Innovate UK funded early development of a quantum key distribution system (QKD) able to work across conventional fibre networks. The result has this year given London and its wider business centres the antidote to data theft. QKD enables the practical use of existing quantum-secured cryptography, instantly detecting and defending against adversaries eavesdropping on the exchange of cryptographic keys. The first commercial trial of a quantum secured metro network in the world covers an area from Canary Wharf to the West End and along the business corridor to Slough. The trial involves BT, Toshiba and global consultancy EY. BT is providing end-to-end encrypted communications over its Openreach private fibre networks.
A gravity gradient sensor that allows what is invisible underground to be ‘seen’ and mapped has successfully passed a landmark open-air trial, correctly identifying a tunnel buried a metre below ground. The non-invasive technology, which has implications for defence, construction, road works and archaeology, measures changes in the pulling strength of a gravitational field when a cloud of atoms is dropped. Vibration, instrument tilt and disruption from magnetic and thermal fields made turning quantum theory into commercial reality challenging. The sensor is a collaboration led by the University of Birmingham, the Defence Science and Technology Laboratory (Dstl), RSK Group and Teledyne e2v.
Miniaturised atomic clock
Ten companies and universities, including Chelmsford-based Teledyne e2v, have collaborated to create a miniaturised atomic clock intended for wide use and availability, receiving £4.5 million from Innovate UK. The Kairos Project began in 2019 to develop precision timing for a variety of critical infrastructure services, such as reliable energy supply, safe transport links, 5G mobile communications, data networks and electronic financial transactions. The UK is currently dependent on Global Navigation Satellite Systems (GNSS) for a timing signal. These can be easily disrupted accidentally or maliciously, with a five day GNSS outage costing the UK economy an estimated £5.2 billion. The Kairos clocks are land based and independent of GNSS.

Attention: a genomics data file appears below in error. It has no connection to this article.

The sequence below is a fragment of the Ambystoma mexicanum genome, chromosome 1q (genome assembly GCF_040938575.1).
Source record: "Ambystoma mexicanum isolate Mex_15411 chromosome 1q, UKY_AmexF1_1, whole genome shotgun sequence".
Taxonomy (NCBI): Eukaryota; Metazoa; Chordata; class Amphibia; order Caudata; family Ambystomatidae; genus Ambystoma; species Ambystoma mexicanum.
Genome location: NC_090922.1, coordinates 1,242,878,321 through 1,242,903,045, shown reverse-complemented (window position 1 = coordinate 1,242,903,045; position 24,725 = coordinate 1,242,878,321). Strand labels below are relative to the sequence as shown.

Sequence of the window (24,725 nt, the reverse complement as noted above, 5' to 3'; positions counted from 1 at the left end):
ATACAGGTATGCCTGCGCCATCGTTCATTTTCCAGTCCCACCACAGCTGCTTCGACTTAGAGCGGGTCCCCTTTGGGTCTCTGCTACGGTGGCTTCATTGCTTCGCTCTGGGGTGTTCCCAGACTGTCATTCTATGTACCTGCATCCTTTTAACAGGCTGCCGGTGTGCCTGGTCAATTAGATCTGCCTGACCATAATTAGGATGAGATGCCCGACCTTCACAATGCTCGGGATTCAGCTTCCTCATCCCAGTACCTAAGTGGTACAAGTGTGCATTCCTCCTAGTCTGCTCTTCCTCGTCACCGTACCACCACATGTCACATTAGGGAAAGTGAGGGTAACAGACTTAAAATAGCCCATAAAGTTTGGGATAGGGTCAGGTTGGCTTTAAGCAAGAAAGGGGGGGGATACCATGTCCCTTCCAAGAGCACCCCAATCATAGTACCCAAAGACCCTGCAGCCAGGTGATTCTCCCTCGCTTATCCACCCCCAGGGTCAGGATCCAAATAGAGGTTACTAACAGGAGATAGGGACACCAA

Industrial Strategy Challenge Fund
Major funding has been provided through the Industrial Strategy Challenge Fund in waves. Wave Two (2018-2021) awarded £20 million to collaborative, business-led projects to develop quantum enabled devices. Wave Three (2020-2025) develops the model deeper and further, taking in supply chain development, and will support with £153 million, with a further £205 million coming from industry. It is estimated that products helped by the fund have so far attracted about four times the total spend in private sector investment.
UK National Quantum Technologies Programme
The industry-led UK National Quantum Technologies Programme (NQTP) is a collaborative initiative to commercialise advances involving the science of manipulating matter and light at the sub-atomic level, the academic and engineering skills needed to translate that into products and the drives of industry. The programme is a partnership catalysed by Government for the benefit of society and the economy.
Earlier quantum advances touch all our lives with products such as lasers, microchips and transistors. New advances are expected to be equally transformative. The NQTP now represents more than £1 billion of investment from UK Government and the private sector. NQTP partners are: the Engineering and Physical Sciences Research Council (EPSRC), Innovate UK, the Science and Technology Facilities Council (STFC), the National Physical Laboratory (NPL), Department for Business, Energy and Industrial Strategy (BEIS), Government Communications Headquarters (GCHQ), Innovate UK KTN.
UK Research and Innovation
UK Research and Innovation (UKRI) brings together nine funding councils. These include Innovate UK, the UK innovation agency, and the Engineering and Physical Sciences Research Council, which invests in research and postgraduate training. UKRI works with Government to invest more than £8 billion a year in research and innovation.
First published: 14 June 2022